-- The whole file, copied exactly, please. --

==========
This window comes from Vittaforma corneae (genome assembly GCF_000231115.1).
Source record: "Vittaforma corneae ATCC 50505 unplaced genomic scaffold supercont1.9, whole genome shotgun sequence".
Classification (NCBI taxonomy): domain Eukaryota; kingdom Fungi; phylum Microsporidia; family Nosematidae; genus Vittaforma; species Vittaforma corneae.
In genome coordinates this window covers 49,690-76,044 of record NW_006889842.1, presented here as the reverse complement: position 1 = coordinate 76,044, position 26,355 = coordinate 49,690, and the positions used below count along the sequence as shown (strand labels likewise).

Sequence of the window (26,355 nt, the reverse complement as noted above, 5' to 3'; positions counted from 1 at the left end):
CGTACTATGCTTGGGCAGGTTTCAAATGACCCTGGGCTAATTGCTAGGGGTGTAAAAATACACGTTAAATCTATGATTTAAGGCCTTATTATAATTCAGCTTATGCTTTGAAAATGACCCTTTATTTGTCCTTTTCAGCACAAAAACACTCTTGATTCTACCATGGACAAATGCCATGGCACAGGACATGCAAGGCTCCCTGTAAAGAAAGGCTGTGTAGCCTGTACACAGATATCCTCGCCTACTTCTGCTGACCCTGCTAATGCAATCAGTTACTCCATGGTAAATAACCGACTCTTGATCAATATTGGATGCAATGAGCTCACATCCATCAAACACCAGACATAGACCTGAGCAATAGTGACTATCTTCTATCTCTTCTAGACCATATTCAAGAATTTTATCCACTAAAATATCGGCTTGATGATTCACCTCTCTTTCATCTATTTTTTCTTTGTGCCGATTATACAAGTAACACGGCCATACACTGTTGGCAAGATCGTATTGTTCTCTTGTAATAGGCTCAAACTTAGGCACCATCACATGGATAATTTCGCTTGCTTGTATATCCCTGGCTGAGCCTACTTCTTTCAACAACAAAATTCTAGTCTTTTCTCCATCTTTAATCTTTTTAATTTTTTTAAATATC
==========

This window comes from Vittaforma corneae (genome assembly GCF_000231115.1).
Source record: "Vittaforma corneae ATCC 50505 unplaced genomic scaffold supercont1.9, whole genome shotgun sequence".
Classification (NCBI taxonomy): domain Eukaryota; kingdom Fungi; phylum Microsporidia; family Nosematidae; genus Vittaforma; species Vittaforma corneae.
In genome coordinates this window covers 49,690-76,044 of record NW_006889842.1, presented here as the reverse complement: position 1 = coordinate 76,044, position 26,355 = coordinate 49,690, and the positions used below count along the sequence as shown (strand labels likewise).

Sequence of the window (26,355 nt, the reverse complement as noted above, 5' to 3'; positions counted from 1 at the left end):
CGTACTATGCTTGGGCAGGTTTCAAATGACCCTGGGCTAATTGCTAGGGGTGTAAAAATACACGTTAAATCTATGATTTAAGGCCTTATTATAATTCAGCTTATGCTTTGAAAATGACCCTTTATTTGTCCTTTTCAGCACAAAAACACTCTTGATTCTACCATGGACAAATGCCATGGCACAGGACATGCAAGGCTCCCTGTAAAGAAAGGCTGTGTAGCCTGTACACAGATATCCTCGCCTACTTCTGCTGACCCTGCTAATGCAATCAGTTACTCCATGGTAAATAACCGACTCTTGATCAATATTGGATGCAATGAGCTCACATCCATCAAACACCAGACATAGACCTGAGCAATAGTGACTATCTTCTATCTCTTCTAGACCATATTCAAGAATTTTATCCACTAAAATATCGGCTTGATGATTCACCTCTCTTTCATCTATTTTTTCTTTGTGCCGATTATACAAGTAACACGGCCATACACTGTTGGCAAGATCGTATTGTTCTCTTGTAATAGGCTCAAACTTAGGCACCATCACATGGATAATTTCGCTTGCTTGTATATCCCTGGCTGAGCCTACTTCTTTCAACAACAAAATTCTAGTCTTTTCTCCATCTTTAATCTTTTTAATTTTTTTAAATATC